A piece of a foodie mind

Posted on: February 8, 2011

I finished reading Anthony Bourdain’s Kitchen Confidential 2 days ago. I must say, Tony’s (as what he is called) writing style is really a unique one. Some of the sentences are very long with lots of comas. Others are cooking terms and French that left me puzzled. Anyway, this book is more about Tony’s early career. How he worked his ass off and his initial motivation to cook that was mainly for money (and drugs as he admitted several times).

Unlike some of the reviews said, I found it just a tiny bit of this book reveal the truth behind restaurant business. Yes, I agree with Tony that as an owner of a restaurant, passion is NOT enough to keep the restaurant to survive. You have to be smart in having relationship with your supplier as your main resource, your chef & cooks as your ‘engine’, your waitress as your ‘customer service’, even have a little understanding about your menu and your customer won’t hurt you. Then Tony also gives some tips about never ordering fish on Monday since most of the restaurant won’t get any fresh seafood on the weekend. bla bla bla…

But there are 2 main points that really stuck in my mind.

First is “Line cooking done well is a beautiful thing to watch. It’s a high-speed collaboration resembling, at its best, ballet or modern dance”. This is totally true! Most people – as restaurant customers- oversee the line cooks’ job, yet they are the core of the kitchen. How do I know this? My best buddy was a line cook. And yes, line cook was the lowest position in term of cooking duty in a restaurant kitchen. Line cooks are the prep guys/girls who peel pounds of pounds of potatoes, cook hundreds of beef patties, butterfly pounds of chicken tenders, chops leafy greens, etc. Then during the service, they are the ones who are pressured to keep up the speed for our orders.

I used to be annoyed when a big restaurant made me waited a long time to serve their main course, especially on hectic lunch/ night. Now, I totally understand them. To prepare a great food, the cook needs a ‘specific’ amount of time ~ unless you want your food raw. In a fully booked restaurant, the cooks are pressured even more to prepare the order in a light speed. And remember, kitchen is a hot environment, literarily! So, I salute those chefs and cooks who got my steak in perfect doneness even though I have to wait a little bit longer. So, next time you step into a crowded restaurant, there are 2 questions you have to ask yourself: do you have enough patience to wait a little bit longer for your perfect meal? or do your stomach order you to find quieter restaurant who serves fast?

The second point that I found interesting while reading this book is “To [Anthony Bourdain], life without veal stock, pork fat, sausage, organ meat, demi-glace, or even stinky cheese is a life not worth living.” AMEN to that! And I also amen to “… your body is not a temple, it’s an amusement park. Enjoy the ride.” Finally, someone who totally agrees with me! YAY…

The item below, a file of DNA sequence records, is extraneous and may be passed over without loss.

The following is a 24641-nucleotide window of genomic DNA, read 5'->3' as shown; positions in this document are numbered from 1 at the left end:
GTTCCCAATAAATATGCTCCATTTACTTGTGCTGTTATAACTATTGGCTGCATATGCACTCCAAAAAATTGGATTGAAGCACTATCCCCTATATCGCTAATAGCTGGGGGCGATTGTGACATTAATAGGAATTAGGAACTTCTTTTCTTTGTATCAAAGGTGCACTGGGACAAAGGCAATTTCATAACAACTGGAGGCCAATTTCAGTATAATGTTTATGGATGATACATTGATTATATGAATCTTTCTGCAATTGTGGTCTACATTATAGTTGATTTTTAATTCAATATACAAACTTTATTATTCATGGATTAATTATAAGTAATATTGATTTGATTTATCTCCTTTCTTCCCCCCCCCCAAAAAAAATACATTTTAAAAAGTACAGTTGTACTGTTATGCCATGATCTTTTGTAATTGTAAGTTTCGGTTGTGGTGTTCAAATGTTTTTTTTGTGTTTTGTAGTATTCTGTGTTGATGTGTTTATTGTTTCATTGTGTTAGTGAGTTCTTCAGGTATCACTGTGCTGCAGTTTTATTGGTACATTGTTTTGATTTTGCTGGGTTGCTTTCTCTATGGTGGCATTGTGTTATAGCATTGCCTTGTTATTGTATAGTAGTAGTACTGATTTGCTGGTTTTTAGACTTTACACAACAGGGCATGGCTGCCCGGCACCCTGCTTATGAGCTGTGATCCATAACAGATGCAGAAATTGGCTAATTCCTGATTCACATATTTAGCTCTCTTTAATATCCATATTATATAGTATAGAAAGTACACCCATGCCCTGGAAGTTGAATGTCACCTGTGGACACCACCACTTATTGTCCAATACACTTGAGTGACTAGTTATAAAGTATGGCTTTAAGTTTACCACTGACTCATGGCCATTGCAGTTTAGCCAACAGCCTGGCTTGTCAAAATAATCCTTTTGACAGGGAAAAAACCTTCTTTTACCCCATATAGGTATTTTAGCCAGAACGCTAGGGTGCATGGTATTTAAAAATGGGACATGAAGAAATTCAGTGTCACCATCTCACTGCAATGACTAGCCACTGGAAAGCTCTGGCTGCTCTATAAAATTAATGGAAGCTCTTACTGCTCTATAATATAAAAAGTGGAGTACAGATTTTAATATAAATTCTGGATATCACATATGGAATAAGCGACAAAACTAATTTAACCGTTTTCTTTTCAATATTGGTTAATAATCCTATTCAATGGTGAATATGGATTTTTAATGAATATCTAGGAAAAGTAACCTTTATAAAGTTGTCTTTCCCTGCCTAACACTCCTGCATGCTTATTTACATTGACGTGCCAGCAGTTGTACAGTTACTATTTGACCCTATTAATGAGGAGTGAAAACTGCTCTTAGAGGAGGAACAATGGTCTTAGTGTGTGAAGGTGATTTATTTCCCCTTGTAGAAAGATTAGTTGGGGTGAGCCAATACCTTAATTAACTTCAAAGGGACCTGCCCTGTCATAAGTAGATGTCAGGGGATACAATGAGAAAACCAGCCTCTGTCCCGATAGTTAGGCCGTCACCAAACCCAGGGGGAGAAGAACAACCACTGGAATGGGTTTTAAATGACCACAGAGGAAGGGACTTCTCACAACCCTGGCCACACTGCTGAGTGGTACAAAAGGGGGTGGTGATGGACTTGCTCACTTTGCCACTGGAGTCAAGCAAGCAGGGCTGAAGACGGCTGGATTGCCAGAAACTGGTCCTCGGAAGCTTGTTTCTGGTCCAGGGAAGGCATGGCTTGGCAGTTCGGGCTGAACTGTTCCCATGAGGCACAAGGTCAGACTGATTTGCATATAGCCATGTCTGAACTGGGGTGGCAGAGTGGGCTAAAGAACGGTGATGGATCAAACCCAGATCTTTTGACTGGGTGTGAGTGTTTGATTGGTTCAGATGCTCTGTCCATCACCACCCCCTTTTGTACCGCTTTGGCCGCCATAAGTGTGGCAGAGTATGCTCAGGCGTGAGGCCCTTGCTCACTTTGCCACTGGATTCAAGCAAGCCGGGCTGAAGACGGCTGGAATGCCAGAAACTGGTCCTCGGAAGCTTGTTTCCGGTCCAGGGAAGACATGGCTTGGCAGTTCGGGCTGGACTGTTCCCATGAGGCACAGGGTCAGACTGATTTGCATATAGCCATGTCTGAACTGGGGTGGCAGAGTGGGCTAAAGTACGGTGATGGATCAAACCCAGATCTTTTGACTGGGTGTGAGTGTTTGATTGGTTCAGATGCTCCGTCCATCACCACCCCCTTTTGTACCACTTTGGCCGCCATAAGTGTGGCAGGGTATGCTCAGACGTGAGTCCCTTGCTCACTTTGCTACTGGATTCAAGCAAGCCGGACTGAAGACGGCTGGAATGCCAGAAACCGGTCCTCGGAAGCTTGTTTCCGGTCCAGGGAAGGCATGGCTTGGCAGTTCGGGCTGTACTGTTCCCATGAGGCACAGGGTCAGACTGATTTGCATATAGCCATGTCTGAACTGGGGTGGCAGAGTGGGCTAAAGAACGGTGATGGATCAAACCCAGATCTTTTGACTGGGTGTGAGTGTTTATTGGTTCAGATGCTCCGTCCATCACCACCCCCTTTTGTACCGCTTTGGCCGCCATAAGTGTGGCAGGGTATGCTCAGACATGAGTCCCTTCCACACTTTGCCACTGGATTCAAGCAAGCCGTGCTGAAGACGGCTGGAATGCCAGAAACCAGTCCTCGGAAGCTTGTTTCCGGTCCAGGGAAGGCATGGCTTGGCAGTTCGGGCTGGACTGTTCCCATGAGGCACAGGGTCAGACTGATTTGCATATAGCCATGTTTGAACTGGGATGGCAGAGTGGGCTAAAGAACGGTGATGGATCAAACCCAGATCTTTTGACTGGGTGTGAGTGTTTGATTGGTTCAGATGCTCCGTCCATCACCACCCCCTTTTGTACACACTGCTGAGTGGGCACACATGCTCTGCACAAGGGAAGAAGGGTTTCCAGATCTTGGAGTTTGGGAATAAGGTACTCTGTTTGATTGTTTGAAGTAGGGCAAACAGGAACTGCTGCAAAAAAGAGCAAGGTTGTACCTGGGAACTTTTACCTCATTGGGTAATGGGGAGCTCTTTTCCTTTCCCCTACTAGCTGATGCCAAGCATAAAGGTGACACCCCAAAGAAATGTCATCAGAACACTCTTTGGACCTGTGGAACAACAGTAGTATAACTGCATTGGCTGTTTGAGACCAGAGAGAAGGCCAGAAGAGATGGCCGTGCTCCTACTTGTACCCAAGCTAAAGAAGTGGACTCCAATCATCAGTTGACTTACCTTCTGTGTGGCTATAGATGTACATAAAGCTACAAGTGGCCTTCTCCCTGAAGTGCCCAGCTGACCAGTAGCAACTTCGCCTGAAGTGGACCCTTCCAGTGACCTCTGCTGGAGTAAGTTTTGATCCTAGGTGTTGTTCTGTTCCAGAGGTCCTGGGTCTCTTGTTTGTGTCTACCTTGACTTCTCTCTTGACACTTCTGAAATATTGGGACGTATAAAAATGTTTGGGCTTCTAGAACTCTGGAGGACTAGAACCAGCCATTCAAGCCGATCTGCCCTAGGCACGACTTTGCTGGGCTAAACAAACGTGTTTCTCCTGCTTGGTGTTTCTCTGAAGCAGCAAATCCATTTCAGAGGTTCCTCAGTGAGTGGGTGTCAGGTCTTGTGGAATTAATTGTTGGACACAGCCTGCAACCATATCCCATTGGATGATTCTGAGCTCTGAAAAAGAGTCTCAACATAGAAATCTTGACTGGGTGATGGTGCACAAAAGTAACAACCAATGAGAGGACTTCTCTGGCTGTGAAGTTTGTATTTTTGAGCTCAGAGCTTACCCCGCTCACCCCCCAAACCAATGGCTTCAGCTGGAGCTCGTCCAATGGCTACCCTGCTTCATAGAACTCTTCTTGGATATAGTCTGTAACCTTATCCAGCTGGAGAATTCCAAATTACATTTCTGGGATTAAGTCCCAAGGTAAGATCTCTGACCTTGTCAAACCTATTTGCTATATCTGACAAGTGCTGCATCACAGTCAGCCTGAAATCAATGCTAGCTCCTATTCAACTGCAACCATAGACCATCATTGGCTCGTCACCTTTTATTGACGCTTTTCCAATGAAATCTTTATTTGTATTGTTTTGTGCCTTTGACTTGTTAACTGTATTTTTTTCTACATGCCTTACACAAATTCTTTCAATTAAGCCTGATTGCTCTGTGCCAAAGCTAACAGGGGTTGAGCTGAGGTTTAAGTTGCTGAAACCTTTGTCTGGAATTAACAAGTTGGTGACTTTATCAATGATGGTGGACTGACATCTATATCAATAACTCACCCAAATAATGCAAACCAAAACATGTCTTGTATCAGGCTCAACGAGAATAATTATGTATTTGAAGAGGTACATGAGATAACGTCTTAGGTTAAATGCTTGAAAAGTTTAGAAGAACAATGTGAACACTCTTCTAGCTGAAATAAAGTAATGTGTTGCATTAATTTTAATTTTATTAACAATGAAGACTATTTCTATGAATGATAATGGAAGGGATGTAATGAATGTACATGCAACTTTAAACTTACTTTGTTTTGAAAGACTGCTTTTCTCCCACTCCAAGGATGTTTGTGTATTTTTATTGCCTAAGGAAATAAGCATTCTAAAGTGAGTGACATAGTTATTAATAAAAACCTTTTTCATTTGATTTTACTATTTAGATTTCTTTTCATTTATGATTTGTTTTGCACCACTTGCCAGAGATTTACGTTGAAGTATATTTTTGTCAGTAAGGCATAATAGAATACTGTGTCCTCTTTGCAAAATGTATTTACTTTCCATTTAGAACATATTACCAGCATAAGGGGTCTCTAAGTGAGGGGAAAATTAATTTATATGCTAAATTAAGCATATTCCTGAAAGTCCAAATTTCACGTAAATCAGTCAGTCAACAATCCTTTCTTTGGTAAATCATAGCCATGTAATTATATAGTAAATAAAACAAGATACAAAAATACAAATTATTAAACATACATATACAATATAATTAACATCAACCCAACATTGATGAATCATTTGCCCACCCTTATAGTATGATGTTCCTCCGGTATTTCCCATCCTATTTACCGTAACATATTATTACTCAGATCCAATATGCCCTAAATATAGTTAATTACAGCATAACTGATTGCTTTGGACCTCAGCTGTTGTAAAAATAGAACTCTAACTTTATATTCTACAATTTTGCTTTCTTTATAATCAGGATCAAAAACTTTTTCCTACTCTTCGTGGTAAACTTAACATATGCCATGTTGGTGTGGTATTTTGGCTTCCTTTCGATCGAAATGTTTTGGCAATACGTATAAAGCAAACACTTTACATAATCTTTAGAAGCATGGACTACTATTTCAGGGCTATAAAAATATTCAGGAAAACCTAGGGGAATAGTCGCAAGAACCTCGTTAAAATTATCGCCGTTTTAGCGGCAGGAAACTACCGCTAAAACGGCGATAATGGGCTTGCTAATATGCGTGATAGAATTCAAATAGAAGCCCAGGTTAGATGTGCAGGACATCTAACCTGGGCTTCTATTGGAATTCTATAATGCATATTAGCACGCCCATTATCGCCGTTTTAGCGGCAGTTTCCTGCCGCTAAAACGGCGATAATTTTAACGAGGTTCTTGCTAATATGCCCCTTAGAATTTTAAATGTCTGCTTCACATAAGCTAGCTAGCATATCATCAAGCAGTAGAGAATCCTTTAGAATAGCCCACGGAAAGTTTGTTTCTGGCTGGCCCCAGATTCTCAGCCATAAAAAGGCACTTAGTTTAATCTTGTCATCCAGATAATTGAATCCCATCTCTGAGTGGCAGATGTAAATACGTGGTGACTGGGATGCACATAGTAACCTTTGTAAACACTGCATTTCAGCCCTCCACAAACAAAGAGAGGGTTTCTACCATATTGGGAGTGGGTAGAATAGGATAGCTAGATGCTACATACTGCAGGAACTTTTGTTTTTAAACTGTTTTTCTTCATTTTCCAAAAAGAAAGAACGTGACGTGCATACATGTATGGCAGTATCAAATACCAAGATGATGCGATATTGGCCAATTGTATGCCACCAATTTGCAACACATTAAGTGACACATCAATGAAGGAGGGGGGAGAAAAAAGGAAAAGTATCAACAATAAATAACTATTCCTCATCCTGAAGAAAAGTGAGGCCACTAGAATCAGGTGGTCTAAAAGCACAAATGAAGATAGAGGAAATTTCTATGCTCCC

Yes, I studied food and nutritional sciences in the university. Does it mean that I have to restrict myself from eating frozen pizza, ramen with good pork fat, or chocolate gelato? NO WAY! Most of my friend somehow have assumption that as a food science major, I would totally freak out about my diet. In fact, food scientists are the ones who create creative things with food. Surprise, surprise… but for your information: toying with food IS our enjoyment! Otherwise, who would drink bitter Acai berry or sour pomegranate in their juice? Or who would thought that ‘frozen yogurt’ is still yogurt even though its texture is similar to soft ice cream? I come from Asian background and as many people know, Asian eats everything. So what, if I ate yummy frog legs, buttery sweet durian, turtle-snake-dog-alligator (or even rat) meat, pig intestine & blood, cow tripe, chicken heart, drooling crawfish!

But no offense to vegetarians and vegans out there, though….. I’m not against vegetarian or vegan. I strongly believe, it’s a matter of choice. If you feel that vegetarian or vegan is your option, then good for you. Also, please excuse our Asian history on why we tend to eat every single thing they could eat. Poverty was number one. As food was scarce, people want to max out their money to satisfy their stomach. Maybe I should thank my dad that encouraged me to try every food when I was young. As I’m growing up, trying new food is more about curiosity, it’s about new experiences and I LOVE every single moment of it! Some food may look unpleasant, but you’ll never know if it tastes good or not if you haven’t put it in your mouth. What people say about one thing may not be the same as the sensation when you chew the food. So, my advise for you: be bold! You only live once on earth. As long as the food doesn’t harm your body, I don’t see why you can’t eat it 😉


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